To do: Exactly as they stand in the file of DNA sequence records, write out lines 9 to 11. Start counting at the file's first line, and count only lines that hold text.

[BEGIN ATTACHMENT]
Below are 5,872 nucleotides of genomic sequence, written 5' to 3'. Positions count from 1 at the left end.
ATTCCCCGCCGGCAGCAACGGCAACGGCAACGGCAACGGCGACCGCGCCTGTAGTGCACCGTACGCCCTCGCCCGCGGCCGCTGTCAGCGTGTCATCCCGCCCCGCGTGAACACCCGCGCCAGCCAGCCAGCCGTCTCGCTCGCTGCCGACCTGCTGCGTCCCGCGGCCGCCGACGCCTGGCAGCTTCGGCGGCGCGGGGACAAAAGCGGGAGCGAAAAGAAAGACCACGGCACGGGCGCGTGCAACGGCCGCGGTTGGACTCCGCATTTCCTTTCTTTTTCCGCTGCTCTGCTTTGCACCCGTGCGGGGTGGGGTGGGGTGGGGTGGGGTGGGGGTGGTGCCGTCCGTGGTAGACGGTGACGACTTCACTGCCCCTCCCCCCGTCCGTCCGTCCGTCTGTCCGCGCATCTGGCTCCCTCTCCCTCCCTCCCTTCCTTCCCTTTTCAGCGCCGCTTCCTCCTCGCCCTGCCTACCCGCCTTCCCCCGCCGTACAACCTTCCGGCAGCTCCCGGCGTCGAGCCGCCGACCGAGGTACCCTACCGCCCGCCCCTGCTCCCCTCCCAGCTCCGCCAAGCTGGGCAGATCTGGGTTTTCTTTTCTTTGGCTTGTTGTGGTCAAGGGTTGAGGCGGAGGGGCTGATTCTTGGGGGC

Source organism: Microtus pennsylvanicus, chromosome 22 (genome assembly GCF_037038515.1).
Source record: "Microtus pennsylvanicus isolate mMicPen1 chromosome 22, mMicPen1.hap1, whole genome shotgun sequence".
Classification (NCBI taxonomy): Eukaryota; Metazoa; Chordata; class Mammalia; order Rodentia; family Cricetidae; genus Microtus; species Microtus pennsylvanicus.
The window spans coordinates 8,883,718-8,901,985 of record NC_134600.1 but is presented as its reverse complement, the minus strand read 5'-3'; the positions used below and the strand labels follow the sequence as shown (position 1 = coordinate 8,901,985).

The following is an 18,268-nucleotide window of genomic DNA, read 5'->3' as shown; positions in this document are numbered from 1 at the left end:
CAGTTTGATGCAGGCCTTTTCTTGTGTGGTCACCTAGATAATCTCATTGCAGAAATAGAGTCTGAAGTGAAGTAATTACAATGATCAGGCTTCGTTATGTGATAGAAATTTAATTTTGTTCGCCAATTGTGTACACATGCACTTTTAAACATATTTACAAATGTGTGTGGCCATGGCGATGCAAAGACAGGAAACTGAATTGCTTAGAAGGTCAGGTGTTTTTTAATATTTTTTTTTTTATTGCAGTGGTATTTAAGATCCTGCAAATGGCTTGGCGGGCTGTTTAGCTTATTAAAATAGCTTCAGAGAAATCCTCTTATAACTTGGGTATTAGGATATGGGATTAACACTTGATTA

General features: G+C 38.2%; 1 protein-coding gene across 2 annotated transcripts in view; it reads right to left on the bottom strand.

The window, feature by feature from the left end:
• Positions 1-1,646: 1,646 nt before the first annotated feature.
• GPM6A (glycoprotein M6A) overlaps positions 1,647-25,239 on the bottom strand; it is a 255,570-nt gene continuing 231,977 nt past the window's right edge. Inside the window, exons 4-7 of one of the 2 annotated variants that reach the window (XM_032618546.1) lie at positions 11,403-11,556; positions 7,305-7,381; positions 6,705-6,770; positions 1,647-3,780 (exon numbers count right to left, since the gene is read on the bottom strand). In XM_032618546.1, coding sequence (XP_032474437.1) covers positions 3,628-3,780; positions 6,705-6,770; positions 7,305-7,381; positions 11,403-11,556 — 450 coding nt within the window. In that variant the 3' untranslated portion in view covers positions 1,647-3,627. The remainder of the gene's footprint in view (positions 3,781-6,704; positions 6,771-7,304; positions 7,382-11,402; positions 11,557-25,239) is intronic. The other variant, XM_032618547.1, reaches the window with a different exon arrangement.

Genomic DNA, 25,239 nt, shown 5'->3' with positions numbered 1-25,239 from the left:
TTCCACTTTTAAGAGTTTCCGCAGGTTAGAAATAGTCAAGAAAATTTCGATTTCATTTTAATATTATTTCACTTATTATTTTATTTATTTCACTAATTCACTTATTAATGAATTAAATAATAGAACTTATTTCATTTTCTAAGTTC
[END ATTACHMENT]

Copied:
General features: G+C 38.2%; 1 protein-coding gene across 2 annotated transcripts in view; it reads right to left on the bottom strand.

The window, feature by feature from the left end:
• Positions 1-1,646: 1,646 nt before the first annotated feature.